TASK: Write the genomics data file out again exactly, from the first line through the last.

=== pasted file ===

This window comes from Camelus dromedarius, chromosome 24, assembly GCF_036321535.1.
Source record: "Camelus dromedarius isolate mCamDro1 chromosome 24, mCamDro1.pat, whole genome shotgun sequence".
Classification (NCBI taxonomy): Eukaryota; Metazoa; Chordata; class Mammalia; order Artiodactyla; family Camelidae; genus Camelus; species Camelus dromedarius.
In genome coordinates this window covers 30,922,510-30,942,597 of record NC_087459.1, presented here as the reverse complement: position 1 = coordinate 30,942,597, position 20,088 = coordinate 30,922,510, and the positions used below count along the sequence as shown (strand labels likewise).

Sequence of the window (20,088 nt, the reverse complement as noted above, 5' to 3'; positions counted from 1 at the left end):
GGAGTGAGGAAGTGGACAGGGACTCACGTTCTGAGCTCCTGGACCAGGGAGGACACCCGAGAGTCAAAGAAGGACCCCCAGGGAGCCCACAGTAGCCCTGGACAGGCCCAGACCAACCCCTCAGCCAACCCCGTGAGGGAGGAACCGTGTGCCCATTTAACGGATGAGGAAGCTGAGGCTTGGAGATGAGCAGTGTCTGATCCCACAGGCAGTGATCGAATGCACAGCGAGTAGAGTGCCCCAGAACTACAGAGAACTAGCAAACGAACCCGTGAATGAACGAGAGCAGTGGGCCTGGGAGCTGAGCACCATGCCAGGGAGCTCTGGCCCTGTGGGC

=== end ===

This window comes from Camelus dromedarius, chromosome 24, assembly GCF_036321535.1.
Source record: "Camelus dromedarius isolate mCamDro1 chromosome 24, mCamDro1.pat, whole genome shotgun sequence".
Classification (NCBI taxonomy): Eukaryota; Metazoa; Chordata; class Mammalia; order Artiodactyla; family Camelidae; genus Camelus; species Camelus dromedarius.
In genome coordinates this window covers 30,922,510-30,942,597 of record NC_087459.1, presented here as the reverse complement: position 1 = coordinate 30,942,597, position 20,088 = coordinate 30,922,510, and the positions used below count along the sequence as shown (strand labels likewise).

Sequence of the window (20,088 nt, the reverse complement as noted above, 5' to 3'; positions counted from 1 at the left end):
GGAGTGAGGAAGTGGACAGGGACTCACGTTCTGAGCTCCTGGACCAGGGAGGACACCCGAGAGTCAAAGAAGGACCCCCAGGGAGCCCACAGTAGCCCTGGACAGGCCCAGACCAACCCCTCAGCCAACCCCGTGAGGGAGGAACCGTGTGCCCATTTAACGGATGAGGAAGCTGAGGCTTGGAGATGAGCAGTGTCTGATCCCACAGGCAGTGATCGAATGCACAGCGAGTAGAGTGCCCCAGAACTACAGAGAACTAGCAAACGAACCCGTGAATGAACGAGAGCAGTGGGCCTGGGAGCTGAGCACCATGCCAGGGAGCTCTGGCCCTGTGGGC